President-elect Yoon Suk-yeol speaks during a press conference at the National Assembly Library in Seoul, South Korea, March 10, 2022. Yoon Suk-yeol of the main conservative opposition People Power Party won a narrow victory in the South Korean presidential election amid people's aspiration for transfer of power. (Photo by James Lee/Xinhua)
SEOUL, March 10 (Xinhua) -- Yoon Suk-yeol of South Korea's main conservative opposition People Power Party, who snatched a narrow victory in the election held on Wednesday to pick the Asian country's 20th president, is being faced with both hopes and challenges.
Yoon gained 48.56 percent of support, beating his archrival Lee Jae-myung of the ruling Democratic Party who won 47.83 percent, according to the National Election Commission on Thursday.
The difference of the support rates, garnered by the two candidates, set a record low of 0.73 percentage points, making it the most urgent task for the president-elect to unite the divided voters after the presidential race ended as scheduled.
Yoon said that his election reflected the voice of reform to restore fairness and common sense, as well as an ardent appeal for a new political ecology to get people united, vowing that he will only trust and follow the will of the South Korean people.
Media reports said that in a phone conversation, incumbent President Moon Jae-in has told Yoon that it would be significant to have people united, bridge the divisions and avoid conflicts as were shown in the election campaign.
Yoon's election echoed the aspiration of conservative voters for a transfer of the country's political power. However, he is faced with a political challenge as the ruling party holds a majority in the National Assembly or the parliament.
The Democratic Party has 172 seats in the 300-member unicameral parliament, and the People Power Party holds 110 seats, apparently needing cooperation from the former to legislate campaign pledges or form a new cabinet.
Yoon, a political novice, who resigned from the office of prosecutor general in March 2021 about three months before declaring his presidential candidacy, said on campaign trail that he will work for the development of his country through rational cooperation with wise politicians from the Democratic Party.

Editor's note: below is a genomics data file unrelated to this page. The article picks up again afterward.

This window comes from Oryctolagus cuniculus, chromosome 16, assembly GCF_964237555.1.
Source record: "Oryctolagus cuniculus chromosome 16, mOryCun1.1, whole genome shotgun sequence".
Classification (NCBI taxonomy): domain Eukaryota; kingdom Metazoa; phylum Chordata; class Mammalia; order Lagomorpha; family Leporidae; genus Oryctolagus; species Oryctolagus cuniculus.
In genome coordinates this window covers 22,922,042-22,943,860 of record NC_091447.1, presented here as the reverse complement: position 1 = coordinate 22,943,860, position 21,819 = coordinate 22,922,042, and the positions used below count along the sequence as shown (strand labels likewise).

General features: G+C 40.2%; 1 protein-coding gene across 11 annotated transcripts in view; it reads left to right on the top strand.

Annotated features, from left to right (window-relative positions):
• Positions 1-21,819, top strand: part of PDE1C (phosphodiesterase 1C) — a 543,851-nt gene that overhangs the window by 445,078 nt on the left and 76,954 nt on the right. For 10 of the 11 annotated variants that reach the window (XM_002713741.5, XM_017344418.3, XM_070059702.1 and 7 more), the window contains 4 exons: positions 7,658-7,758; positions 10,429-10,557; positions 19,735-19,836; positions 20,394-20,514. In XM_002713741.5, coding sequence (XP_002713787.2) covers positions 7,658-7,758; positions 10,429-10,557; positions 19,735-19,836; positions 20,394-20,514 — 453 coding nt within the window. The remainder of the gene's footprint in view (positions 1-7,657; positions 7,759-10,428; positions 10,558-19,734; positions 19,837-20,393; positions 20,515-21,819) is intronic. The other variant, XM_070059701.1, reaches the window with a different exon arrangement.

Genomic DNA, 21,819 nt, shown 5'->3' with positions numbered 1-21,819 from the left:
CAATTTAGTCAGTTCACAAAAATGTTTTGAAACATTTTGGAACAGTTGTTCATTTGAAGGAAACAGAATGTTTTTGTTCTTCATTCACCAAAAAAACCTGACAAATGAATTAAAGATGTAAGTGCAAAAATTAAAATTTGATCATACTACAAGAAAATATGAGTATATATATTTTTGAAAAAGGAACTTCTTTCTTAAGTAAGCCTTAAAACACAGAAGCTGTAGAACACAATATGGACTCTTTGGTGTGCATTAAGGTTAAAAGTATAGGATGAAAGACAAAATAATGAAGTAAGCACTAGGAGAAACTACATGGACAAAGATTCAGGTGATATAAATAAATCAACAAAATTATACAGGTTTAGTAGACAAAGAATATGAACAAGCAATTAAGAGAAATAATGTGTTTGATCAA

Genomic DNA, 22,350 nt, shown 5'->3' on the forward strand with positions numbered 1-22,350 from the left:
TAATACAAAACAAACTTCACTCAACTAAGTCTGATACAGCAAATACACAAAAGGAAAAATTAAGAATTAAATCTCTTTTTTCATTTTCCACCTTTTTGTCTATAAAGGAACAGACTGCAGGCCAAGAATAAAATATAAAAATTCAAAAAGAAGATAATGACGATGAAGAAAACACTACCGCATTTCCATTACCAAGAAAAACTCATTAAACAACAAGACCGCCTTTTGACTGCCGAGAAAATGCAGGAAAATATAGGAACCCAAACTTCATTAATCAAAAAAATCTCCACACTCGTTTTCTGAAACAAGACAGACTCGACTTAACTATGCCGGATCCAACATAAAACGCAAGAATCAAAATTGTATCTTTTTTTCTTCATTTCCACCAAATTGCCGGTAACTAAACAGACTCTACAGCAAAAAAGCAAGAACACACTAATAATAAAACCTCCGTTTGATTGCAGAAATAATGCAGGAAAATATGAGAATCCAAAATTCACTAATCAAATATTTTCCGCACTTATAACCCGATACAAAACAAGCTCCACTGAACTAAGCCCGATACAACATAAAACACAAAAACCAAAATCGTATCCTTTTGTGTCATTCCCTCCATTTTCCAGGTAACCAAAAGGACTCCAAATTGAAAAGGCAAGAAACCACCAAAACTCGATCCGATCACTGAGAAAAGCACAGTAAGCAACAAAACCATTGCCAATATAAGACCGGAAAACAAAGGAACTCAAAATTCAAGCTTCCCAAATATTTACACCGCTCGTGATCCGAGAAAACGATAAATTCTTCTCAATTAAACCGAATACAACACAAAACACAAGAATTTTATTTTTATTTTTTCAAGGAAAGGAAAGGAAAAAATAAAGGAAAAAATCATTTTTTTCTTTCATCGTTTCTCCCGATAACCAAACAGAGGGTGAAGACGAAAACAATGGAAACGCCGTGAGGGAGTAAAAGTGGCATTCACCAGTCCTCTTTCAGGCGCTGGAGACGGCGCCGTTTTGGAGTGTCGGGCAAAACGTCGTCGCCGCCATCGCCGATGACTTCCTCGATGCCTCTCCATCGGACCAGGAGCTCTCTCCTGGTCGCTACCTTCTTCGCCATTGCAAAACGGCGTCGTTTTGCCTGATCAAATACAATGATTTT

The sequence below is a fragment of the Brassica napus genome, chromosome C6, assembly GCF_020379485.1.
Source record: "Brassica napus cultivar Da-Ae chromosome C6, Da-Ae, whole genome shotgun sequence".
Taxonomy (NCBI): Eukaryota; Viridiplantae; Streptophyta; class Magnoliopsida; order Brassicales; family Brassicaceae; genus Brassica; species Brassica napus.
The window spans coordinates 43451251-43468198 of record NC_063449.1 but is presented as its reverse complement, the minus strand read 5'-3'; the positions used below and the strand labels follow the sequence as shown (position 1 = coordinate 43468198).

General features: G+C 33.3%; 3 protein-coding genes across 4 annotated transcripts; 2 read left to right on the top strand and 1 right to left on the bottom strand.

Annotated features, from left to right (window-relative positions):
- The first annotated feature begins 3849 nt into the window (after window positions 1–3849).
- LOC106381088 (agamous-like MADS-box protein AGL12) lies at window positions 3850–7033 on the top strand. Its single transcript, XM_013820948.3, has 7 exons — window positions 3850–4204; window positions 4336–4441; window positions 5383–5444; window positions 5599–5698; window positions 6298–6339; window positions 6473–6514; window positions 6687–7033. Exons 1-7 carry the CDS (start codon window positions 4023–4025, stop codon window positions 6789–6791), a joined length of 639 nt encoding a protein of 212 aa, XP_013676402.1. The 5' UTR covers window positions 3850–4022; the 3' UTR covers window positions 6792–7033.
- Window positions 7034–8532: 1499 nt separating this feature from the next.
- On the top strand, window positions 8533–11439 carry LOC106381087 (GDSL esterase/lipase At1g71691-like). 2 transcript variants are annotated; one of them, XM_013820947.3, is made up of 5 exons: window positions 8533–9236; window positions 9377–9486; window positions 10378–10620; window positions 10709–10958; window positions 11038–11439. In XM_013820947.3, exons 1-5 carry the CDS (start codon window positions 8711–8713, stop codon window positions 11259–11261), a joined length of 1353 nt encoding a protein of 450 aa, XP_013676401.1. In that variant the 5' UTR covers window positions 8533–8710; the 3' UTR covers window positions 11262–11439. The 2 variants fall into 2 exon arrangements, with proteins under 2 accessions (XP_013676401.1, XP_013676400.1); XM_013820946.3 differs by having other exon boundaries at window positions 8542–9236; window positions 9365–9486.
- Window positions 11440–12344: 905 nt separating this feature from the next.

On the economic front, Yoon is expected to address the impact of the ongoing COVID-19 pandemic, especially on small businesses associated with local traditional markets, including the negative effect of limited business hour and other prolonged anti-virus measures.
Yoon said he will provide support for the self-employed people and micro-business owners who are at the end of their rope, vowing to reform the social system to enable pre-emptive responses to any pandemic.
To create new jobs and expand the middle-income bracket, the president-elect has pledged to take a policy of market liberalism as he is opposed to the government's economic intervention, sending a positive signal to big corporations.
Yoon said he will deal with the skyrocketing housing prices by deregulating the real estate market, lowering property ownership taxes, and supplying 2.5 million houses nationwide during the single five-year term of South Korean presidency.
In South Korea, a private sector-driven housing development is believed to be able to cause the side effect of overinvestment in the real estate sector amid record-breaking household debts and expected interest rate hikes.
The country's central bank lifted its benchmark interest rate by a quarter percentage point to 1.25 percent in January, after raising the rate by 25 basis points in both August and November last year.
The Bank of Korea (BOK) is widely forecast to raise rates further in April or May over a growing inflationary pressure. The headline inflation had hovered above 3 percent for five months through February.
Regarding relations with the Democratic People's Republic of Korea (DPRK), Yoon has said that his government will always leave a door open for dialogue between the two sides on the Korean Peninsula.
Yoon has also said he will rebuild the South Korea-U.S. alliance, noting that he will develop the South Korea-China relations of mutual respect and the future-oriented South Korea-Japan relations.
The president-elect has had a phone conversation with U.S. President Joe Biden, who congratulated Yoon on his victory in the election. ■